Cain in early nineteenth-century literature: Traditional biblical stories revised to encompass contemporary advances in science

Thumbnail Image
Date
2012-01-01
Authors
Davis, Kara
Major Professor
Advisor
Dometa Brothers
Committee Member
Journal Title
Journal ISSN
Volume Title
Publisher
Altmetrics
Authors
Research Projects
Organizational Units
Organizational Unit
English

The Department of English seeks to provide all university students with the skills of effective communication and critical thinking, as well as imparting knowledge of literature, creative writing, linguistics, speech and technical communication to students within and outside of the department.

History
The Department of English and Speech was formed in 1939 from the merger of the Department of English and the Department of Public Speaking. In 1971 its name changed to the Department of English.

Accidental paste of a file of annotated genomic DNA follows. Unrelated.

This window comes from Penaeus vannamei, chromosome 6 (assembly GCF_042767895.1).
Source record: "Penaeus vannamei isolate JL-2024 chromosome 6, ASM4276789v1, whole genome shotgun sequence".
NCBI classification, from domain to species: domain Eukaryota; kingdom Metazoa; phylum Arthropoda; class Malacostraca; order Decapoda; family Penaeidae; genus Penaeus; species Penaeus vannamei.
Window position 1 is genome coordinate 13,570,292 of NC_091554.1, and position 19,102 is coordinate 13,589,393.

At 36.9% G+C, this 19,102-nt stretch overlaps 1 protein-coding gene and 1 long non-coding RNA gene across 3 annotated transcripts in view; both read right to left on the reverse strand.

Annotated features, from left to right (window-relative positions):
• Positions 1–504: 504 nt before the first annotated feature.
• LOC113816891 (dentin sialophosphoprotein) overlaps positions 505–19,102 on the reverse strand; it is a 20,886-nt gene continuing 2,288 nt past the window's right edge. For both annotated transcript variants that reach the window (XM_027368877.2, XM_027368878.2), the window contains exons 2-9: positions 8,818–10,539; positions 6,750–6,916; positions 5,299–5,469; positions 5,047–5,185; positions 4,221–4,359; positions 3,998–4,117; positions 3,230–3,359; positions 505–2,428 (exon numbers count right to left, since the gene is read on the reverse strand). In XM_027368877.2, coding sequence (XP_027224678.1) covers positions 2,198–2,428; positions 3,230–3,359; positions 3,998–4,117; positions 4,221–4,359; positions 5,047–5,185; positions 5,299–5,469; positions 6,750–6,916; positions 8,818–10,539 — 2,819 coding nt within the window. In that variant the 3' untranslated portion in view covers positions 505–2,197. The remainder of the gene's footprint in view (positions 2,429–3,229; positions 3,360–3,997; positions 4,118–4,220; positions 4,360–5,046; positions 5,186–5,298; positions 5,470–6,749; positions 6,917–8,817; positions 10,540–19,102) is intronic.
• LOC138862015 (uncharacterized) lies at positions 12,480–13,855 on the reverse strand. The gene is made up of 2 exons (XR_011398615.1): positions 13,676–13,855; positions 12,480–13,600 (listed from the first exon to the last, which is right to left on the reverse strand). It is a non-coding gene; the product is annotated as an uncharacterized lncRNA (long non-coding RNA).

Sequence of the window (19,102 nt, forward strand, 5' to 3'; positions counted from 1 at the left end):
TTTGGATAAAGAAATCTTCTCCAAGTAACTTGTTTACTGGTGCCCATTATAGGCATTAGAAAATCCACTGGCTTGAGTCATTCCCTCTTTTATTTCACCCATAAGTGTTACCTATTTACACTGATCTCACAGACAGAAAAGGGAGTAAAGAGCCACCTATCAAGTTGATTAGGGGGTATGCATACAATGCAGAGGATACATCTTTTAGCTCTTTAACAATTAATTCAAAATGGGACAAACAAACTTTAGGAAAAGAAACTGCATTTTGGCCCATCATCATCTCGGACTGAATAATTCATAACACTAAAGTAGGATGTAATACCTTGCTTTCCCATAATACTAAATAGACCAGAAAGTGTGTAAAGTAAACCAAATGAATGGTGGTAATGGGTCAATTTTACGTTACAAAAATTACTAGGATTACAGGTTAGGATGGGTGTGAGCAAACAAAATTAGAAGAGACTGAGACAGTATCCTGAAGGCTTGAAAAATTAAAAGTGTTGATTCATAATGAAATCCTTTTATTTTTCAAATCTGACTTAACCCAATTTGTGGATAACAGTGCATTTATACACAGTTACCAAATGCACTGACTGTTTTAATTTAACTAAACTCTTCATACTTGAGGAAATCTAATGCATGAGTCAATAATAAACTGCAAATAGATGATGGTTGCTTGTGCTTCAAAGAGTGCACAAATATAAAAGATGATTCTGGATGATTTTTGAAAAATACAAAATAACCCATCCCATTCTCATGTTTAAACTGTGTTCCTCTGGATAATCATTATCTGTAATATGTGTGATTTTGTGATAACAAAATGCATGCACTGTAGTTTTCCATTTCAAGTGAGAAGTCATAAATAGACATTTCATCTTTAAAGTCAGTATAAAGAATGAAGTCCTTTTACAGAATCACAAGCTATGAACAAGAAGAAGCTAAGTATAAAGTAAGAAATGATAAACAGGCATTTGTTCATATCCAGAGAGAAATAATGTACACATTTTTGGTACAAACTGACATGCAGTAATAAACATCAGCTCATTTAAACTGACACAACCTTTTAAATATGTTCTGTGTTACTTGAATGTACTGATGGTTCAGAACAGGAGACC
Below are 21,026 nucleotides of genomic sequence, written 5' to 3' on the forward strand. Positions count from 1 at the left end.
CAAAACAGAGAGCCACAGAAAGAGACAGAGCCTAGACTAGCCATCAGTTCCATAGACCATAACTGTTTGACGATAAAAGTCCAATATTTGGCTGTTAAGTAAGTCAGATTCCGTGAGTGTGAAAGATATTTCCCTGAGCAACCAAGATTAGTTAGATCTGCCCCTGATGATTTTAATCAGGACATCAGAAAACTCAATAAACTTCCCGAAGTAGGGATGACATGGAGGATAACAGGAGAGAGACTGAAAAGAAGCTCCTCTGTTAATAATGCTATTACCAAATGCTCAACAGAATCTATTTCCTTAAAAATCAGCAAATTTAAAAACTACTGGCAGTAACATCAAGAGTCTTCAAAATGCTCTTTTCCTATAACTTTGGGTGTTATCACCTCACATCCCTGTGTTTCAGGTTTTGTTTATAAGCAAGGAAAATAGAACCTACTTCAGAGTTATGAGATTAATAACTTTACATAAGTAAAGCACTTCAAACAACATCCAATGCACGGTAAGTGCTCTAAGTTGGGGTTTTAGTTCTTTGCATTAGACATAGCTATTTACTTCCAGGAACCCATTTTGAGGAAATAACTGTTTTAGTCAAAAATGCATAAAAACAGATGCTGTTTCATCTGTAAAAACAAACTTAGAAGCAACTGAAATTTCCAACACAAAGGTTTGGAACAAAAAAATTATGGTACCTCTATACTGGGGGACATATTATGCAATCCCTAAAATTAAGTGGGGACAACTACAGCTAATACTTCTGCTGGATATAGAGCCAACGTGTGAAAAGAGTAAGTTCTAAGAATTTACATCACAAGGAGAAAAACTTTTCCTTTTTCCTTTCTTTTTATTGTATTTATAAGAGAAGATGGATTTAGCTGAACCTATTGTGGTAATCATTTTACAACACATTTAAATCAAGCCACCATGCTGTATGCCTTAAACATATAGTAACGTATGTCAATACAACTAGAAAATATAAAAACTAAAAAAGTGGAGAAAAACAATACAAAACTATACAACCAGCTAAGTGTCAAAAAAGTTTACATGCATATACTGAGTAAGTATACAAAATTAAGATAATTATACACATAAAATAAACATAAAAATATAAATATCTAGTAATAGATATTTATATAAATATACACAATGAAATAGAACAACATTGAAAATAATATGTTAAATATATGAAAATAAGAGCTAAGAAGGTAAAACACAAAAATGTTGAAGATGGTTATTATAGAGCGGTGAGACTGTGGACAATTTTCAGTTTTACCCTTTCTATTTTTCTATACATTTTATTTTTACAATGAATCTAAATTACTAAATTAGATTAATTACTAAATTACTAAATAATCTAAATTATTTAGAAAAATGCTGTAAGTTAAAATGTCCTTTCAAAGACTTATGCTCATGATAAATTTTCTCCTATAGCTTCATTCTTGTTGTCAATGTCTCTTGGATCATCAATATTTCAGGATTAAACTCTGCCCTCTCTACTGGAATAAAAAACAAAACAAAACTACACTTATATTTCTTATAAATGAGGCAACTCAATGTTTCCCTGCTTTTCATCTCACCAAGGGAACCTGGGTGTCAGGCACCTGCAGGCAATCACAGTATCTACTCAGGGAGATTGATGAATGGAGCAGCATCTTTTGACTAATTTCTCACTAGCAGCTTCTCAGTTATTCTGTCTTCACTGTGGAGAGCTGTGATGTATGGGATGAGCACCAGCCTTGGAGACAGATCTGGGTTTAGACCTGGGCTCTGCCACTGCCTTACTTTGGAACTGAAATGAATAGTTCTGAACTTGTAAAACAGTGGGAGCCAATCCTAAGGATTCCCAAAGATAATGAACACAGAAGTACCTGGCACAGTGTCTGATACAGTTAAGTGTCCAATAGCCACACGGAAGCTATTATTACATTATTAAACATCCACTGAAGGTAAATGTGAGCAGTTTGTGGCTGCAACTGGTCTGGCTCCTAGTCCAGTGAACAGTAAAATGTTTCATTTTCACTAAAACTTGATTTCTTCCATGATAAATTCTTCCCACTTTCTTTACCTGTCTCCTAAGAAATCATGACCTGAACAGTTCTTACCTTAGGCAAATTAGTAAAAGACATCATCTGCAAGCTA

Dates of Existence
1939-present

Historical Names

  • Department of English and Speech (1939-1971)

Related Units

Journal Issue
Is Version Of
Versions
Series
Department
Abstract

During the early nineteenth-century, a number of authors sought to revise the traditional story of Cain, frequently using non-canonical sources to complete these revisions. The plethora of texts which work to revise this biblical tradition in Romantic Literature certainly makes the modern day reader wonder what caused this apparently widespread impulse. This issue becomes especially curious when considering the diverse authors who undertook the task of revising the story of Cain. In this critical analysis, I examine three different revisions of Cain by authors George Gordon, Lord Byron, Samuel Taylor Coleridge, and Percy Bysshe Shelley to understand what makes the story of Cain so enticing to these authors, and how Cain might hold themes that the authors use to understand the intersections of religion and science in contemporary England.

Comments
Description
Keywords
Citation
Source
Copyright
Sun Jan 01 00:00:00 UTC 2012